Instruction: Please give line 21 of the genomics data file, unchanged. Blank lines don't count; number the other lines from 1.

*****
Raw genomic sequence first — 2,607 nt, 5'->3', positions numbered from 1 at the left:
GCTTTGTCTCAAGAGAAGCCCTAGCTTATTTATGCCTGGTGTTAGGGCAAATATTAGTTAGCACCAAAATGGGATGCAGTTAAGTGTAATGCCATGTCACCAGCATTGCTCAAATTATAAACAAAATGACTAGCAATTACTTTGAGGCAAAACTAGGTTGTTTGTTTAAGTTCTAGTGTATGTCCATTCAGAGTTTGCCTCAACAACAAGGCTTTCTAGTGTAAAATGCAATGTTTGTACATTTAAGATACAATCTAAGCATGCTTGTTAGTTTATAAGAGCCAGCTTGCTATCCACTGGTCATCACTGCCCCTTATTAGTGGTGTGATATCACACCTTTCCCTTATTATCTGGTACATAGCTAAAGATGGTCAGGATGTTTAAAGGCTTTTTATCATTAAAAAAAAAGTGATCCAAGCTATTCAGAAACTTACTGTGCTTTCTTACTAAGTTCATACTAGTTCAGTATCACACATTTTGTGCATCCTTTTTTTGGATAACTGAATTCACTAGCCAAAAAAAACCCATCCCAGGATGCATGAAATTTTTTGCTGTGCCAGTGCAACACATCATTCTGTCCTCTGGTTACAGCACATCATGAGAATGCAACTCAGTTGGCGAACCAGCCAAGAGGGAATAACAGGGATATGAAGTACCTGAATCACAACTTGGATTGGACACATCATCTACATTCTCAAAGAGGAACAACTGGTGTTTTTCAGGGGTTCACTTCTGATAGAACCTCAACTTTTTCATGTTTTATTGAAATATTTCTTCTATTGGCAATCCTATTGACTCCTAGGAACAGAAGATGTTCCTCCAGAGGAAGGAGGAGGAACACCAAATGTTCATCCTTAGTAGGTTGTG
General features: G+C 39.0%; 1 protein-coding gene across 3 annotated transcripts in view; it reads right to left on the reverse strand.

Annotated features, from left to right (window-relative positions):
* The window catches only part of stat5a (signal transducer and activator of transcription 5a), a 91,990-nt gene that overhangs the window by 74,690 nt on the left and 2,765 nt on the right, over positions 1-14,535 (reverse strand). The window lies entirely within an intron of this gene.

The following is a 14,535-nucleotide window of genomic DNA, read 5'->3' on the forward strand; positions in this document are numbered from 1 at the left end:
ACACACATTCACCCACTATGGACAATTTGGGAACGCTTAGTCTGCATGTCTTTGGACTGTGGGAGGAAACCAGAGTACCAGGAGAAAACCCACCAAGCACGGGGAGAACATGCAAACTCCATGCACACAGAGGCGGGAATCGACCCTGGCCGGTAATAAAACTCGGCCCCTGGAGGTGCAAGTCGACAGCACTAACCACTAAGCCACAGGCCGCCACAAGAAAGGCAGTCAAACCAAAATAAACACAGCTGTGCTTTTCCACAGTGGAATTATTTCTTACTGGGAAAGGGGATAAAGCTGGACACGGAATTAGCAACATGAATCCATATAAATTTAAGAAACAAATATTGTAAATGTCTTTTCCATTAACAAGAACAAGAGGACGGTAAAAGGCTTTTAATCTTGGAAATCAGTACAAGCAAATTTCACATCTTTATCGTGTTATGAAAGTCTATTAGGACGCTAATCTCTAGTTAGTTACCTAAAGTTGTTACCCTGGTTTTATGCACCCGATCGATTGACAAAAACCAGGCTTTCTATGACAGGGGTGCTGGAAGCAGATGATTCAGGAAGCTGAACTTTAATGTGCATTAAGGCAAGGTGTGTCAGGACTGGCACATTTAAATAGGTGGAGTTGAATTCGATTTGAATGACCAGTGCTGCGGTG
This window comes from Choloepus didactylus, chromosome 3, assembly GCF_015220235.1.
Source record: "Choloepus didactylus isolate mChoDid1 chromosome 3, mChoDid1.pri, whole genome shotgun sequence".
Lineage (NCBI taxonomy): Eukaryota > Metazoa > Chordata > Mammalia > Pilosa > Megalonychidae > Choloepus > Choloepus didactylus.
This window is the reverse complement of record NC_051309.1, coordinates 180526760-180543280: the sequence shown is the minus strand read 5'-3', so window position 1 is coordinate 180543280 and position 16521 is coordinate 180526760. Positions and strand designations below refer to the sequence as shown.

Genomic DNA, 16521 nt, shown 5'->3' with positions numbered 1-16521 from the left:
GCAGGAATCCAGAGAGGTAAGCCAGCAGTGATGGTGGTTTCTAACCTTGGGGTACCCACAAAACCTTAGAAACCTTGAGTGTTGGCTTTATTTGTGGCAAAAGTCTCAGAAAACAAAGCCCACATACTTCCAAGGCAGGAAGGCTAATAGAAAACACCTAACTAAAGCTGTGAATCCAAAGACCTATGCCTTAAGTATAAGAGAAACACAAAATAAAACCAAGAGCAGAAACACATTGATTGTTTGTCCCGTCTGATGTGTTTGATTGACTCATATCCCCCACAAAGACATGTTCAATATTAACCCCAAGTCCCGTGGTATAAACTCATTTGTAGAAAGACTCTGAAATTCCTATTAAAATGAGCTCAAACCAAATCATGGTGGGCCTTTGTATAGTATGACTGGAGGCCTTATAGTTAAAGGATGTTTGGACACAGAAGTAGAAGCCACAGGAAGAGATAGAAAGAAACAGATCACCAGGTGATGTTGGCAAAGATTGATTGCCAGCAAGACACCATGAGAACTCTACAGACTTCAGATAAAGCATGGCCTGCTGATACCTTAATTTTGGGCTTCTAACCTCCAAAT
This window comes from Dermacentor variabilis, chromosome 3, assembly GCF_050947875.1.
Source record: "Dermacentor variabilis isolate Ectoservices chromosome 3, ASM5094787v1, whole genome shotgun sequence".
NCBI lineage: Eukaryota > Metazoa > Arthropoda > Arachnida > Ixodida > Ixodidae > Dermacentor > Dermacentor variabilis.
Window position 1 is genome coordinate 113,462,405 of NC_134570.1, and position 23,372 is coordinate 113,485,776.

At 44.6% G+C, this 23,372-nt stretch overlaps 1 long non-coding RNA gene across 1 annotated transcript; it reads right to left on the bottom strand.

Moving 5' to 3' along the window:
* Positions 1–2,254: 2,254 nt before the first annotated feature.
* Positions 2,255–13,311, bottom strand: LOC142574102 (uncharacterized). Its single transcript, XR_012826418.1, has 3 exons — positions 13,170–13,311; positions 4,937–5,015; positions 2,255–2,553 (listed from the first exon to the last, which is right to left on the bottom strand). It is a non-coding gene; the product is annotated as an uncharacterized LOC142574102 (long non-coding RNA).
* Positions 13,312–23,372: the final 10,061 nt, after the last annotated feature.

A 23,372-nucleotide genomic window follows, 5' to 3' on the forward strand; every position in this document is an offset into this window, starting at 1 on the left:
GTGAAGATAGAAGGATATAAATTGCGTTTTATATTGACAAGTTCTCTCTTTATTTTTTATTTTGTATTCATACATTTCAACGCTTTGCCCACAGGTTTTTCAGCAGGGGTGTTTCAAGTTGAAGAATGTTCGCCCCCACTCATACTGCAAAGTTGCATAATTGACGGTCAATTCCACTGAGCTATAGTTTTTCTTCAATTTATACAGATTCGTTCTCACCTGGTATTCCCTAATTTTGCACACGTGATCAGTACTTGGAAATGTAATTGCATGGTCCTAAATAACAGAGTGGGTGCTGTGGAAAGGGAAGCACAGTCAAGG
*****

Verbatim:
* Positions 2,255–13,311, bottom strand: LOC142574102 (uncharacterized). Its single transcript, XR_012826418.1, has 3 exons — positions 13,170–13,311; positions 4,937–5,015; positions 2,255–2,553 (listed from the first exon to the last, which is right to left on the bottom strand). It is a non-coding gene; the product is annotated as an uncharacterized LOC142574102 (long non-coding RNA).